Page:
"In those days a decree went out from Caesar Augustus that all the world should be registered. This was the first registration when Quirinius was governor of Syria. And all went to be registered, each to his own town. And Joseph also went up from Galilee, from the town of Nazareth, to Judea, to the city of David, which is called Bethlehem, because he was of the house and lineage of David, to be registered with Mary, his betrothed, who was with child." Luke 2.1-5
Have you ever thought what an amazing thing it is that God ordained beforehand that the Messiah be born in Bethlehem (as the prophecy in Micah 5 shows); and that he so ordained things that when the time came, the Messiah’s mother and legal father were living in Nazareth; and that in order to fulfill his word and bring two little people to Bethlehem that first Christmas, God put it in the heart of Caesar Augustus that all the Roman world should be enrolled each in his own town?
Have you ever felt, like me, little and insignificant in a world of seven billion people, where all the news is of big political and economic and social movements and of outstanding people with lots of power and prestige?
If you have, don’t let that make you disheartened or unhappy. For it is implicit in Scripture that all the mammoth political forces and all the giant industrial complexes, without their even knowing it, are being guided by God, not for their own sake but for the sake of God’s little people— the little Mary and the little Joseph who have to be got from Nazareth to Bethlehem. God wields an empire to bless his children.
Do not think, because you experience adversity, that the hand of the Lord is shortened. It is not our prosperity but our holiness that he seeks with all his heart. And to that end, he rules the whole world. As Proverbs 21.1 says, “The king’s heart is a stream of water in the hand of the Lord; he turns it wherever he will.”
He is a big God for little people, and we have great cause to rejoice that, unbeknownst to them, all the kings and presidents and premiers and chancellors of the world follow the sovereign decrees of our Father in heaven, that we, the children, might be conformed to the image of his Son, Jesus Christ.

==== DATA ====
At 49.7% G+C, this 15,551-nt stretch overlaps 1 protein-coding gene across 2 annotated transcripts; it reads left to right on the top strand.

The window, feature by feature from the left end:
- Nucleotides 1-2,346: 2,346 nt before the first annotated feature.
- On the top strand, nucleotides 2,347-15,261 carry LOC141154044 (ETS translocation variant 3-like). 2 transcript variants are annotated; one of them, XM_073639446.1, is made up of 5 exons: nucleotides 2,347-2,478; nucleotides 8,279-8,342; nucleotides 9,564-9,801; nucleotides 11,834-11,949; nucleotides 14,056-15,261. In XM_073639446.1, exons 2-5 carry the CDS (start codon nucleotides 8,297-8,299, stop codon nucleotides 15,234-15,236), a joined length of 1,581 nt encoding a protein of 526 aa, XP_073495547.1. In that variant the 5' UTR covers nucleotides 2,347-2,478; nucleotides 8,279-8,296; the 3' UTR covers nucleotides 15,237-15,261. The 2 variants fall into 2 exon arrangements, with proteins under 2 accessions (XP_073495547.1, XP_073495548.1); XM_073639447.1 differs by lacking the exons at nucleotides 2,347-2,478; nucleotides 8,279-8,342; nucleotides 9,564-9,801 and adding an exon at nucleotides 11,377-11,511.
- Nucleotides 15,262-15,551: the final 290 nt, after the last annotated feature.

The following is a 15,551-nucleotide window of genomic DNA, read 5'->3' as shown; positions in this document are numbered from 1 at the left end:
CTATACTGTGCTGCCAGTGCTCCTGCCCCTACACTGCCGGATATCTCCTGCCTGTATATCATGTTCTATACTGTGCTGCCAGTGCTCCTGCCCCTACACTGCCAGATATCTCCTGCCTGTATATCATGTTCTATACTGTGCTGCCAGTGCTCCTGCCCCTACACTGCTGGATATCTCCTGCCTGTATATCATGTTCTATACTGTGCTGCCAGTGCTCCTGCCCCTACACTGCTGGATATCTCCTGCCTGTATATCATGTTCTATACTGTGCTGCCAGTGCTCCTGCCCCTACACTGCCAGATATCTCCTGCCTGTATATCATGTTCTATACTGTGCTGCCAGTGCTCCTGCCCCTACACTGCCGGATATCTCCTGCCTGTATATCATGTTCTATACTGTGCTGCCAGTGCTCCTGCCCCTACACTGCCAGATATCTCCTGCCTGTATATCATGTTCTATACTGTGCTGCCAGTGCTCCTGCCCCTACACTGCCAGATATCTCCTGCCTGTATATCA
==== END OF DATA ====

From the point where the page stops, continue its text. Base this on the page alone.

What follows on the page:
John Piper. Good News of Great Joy: Daily Readings for Advent
I love that line, "He is a big God for little people."
I was struck, as I looked at this photo of my five children in front of our Christmas tree, by a daunting realization: They are big people.
I remember when they were small, tiny, newborn, toddlers, 10-year olds. I remember when the world was yet unknown to them. I remember the days before cars and college and jobs and engagements and independence.
As little people, it was easy to teach them about God. So much of life was out of their hands and beyond their understanding. Childlike faith is a no brainer for a child. They were little, their God was big, and so it was.
As they become big people - physically taking up more space, emotionally maturing, intellectually more astute - the temptation to apply a reductionistic template to faith looms large. God was big when they were small; now they are the big ones, the roles are reversed, and perhaps there is little need for God. They've grown into themselves; perhaps they have grown out of God?
The challenge is to remember - all of us to remember - that we remain, always, the little people in this equation. The universe is vast beyond the stars, even; and He is God beyond our imagination and understanding. He is not a simple God, explainable by political demands or theological boxes. He is, was, and is to come.
Somebody created all this. Somebody holds the reins.
He is a big God; I am a little person.
I stand amazed.
|David, once the smallest. Now the tallest.|